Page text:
The Power Women of the Wire Harness Industry – July/August 2021

The Power Women of the Wire Harness Industry

By Melissa Femia


This edition of The Power Women series features Veronica Pirie, a Product Engineer – Electrified Power in the New Power business at Cummins  Inc.  Like some of the women highlighted in the series, Veronica is involved in supporting females within the engineering ranks.

Born in San Diego, Veronica spent many weekends outside with her family, including her Grandfather, a science teacher, and Campfire Kid group, a youth development organization aimed at helping kids and teens thrive at life skills.  Although too young to realize she was leaning about science, she believes these experiences sparked curiosity in the field at a young age.

In her 7th grade year, her family moved to Florida because the company where her father worked as a mechanical engineer transferred him to a different facility.  Her mother, stay-at-home parent, always had a passion for art and yarn, owning an Etsy shop for some years to sell hand-died yarn.  Thus, Veronica had creative, entrepreneurial, and technical roots.  Although she was in advanced classes in San Diego and Florida, she was most focused on band while in middle school and high school.  In fact, Veronica had not determined a career upon applying for colleges.  Enjoying the TV crime dramas, she had initially considered a career in criminology.  While she also considered engineering as a potential career during her senior year, she wasn’t sure of her path.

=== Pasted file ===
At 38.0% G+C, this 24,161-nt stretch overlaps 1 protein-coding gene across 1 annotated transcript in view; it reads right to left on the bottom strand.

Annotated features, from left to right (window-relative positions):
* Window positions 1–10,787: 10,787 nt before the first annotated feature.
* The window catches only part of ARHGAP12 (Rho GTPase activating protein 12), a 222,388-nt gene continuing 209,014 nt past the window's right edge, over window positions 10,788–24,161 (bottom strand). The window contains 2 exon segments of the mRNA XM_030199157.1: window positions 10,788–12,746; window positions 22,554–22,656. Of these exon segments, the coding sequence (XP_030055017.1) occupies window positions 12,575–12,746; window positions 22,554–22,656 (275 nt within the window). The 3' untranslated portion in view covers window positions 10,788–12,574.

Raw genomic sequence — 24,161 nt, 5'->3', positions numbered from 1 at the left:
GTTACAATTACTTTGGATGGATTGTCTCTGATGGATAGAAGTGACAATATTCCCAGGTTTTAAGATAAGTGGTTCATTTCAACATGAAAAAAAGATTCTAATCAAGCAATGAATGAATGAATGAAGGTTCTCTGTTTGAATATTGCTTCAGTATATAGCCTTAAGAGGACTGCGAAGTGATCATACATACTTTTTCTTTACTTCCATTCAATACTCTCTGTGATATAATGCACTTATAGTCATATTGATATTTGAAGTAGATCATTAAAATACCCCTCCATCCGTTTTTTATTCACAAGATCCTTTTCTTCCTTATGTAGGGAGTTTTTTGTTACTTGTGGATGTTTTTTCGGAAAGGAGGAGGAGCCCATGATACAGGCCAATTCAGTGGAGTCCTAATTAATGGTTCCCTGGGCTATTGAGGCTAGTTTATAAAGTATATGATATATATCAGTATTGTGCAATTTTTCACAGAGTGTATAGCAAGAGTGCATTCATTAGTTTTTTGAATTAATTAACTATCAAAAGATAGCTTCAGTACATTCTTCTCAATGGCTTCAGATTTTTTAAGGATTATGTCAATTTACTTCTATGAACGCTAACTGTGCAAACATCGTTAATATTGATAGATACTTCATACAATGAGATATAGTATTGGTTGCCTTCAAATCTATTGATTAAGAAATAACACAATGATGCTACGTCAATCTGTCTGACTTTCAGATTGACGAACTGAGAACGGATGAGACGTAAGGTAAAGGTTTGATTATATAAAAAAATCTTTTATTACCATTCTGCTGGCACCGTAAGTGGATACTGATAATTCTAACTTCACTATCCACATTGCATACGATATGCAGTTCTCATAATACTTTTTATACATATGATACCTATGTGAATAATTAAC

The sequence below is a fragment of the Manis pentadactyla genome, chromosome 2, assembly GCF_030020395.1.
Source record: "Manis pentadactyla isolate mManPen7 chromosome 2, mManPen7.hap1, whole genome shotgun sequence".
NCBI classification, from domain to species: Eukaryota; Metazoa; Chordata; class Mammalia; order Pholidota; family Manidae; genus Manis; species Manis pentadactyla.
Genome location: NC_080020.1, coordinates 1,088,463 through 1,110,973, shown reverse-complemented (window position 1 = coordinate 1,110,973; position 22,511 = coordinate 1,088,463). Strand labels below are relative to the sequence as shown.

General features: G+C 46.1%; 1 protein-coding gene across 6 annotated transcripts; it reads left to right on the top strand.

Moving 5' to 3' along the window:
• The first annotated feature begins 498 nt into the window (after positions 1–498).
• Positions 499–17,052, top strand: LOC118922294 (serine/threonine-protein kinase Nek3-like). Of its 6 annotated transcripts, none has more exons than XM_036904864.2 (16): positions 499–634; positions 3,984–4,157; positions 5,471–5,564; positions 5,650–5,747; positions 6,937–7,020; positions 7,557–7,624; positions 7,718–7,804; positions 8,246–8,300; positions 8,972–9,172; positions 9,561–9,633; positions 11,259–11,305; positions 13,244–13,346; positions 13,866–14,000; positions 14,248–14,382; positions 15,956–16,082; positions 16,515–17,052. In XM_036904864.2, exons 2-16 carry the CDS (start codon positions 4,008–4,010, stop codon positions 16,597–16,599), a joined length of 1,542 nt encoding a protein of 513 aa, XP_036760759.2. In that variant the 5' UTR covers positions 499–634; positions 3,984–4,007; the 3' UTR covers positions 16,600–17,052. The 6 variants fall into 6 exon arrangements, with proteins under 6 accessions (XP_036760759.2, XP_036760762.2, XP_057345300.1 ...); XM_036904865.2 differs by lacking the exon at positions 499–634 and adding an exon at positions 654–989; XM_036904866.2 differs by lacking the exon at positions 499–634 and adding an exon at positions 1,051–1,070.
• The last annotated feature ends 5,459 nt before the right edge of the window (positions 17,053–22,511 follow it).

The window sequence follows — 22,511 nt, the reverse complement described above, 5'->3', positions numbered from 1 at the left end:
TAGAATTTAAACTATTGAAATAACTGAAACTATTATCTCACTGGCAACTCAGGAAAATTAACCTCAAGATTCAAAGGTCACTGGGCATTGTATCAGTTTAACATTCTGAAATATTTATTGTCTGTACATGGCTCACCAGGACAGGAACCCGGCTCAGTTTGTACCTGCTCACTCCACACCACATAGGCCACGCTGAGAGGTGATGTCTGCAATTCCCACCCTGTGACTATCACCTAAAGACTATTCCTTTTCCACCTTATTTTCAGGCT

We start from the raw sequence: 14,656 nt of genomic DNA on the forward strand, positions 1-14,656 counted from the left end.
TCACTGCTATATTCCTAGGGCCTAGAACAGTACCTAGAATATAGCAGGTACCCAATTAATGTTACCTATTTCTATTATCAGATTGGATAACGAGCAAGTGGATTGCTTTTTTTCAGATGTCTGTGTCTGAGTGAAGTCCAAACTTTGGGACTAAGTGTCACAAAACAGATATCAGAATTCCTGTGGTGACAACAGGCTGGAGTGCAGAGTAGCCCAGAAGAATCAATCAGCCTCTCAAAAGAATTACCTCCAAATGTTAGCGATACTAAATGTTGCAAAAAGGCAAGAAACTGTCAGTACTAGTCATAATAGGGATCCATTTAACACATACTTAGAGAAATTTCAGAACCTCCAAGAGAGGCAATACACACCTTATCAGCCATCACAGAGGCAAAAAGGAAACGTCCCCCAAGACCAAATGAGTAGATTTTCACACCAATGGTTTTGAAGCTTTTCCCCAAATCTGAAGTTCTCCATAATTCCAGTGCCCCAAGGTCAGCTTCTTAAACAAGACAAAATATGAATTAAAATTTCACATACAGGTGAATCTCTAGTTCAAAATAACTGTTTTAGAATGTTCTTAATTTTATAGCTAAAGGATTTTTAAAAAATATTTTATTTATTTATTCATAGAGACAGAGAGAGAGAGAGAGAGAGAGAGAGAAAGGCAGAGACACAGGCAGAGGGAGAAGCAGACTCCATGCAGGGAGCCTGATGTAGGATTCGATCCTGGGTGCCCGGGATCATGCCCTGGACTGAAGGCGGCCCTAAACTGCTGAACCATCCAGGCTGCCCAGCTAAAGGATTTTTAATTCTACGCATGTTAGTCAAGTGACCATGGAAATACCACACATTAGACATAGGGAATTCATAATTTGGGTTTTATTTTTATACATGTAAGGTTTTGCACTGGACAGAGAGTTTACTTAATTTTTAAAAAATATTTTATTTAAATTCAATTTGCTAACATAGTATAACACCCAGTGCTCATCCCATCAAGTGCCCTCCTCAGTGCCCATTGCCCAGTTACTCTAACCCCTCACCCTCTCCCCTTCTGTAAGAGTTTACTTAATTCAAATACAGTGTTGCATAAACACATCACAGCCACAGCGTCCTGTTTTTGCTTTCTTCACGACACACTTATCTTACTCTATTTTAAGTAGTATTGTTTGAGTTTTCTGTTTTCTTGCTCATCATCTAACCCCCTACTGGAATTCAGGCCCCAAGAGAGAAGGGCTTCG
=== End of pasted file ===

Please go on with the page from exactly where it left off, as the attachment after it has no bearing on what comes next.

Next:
After entering college at the University of Florida, she decided to pursue engineering without knowing which area of engineering would best fit her.  Initially Industrial Engineering was of interest because of the versatility of the degree.  However, after hearing from a friend in the Electrical Engineering department that they had the most hands-on labs compared to other engineering departments, she decided to designate EE as her major.

While at The University of Florida, Veronica was heavily involved in Women in Electrical and Computer Engineering (WECE), a student-run organization that fosters community among females and gender minorities in the discipline.  Veronica joined the group during her 3rd year of engineering school upon declaring her major as EE.  She held positions focused on outreach for the community and engineering peers, including President during her 5th and final school year.  While involved in the organization, she and her counterparts were active in recruiting new members as they identified females in their classes, which were 6-8% female as she recollects.  The group advocated for a makerspace study lounge within the engineering building similar to the lounge devoted by the department for IEEE (Institute for Electrical and Electronics Engineers).  Her team was also successful in attaining both departmental and corporate funding to populate the room with 3D printers, Arduinos, and TI boards among other tools.  While in the lounge, the females developed a camaraderie and studied together.  They supported one another throughout their time in the engineering program.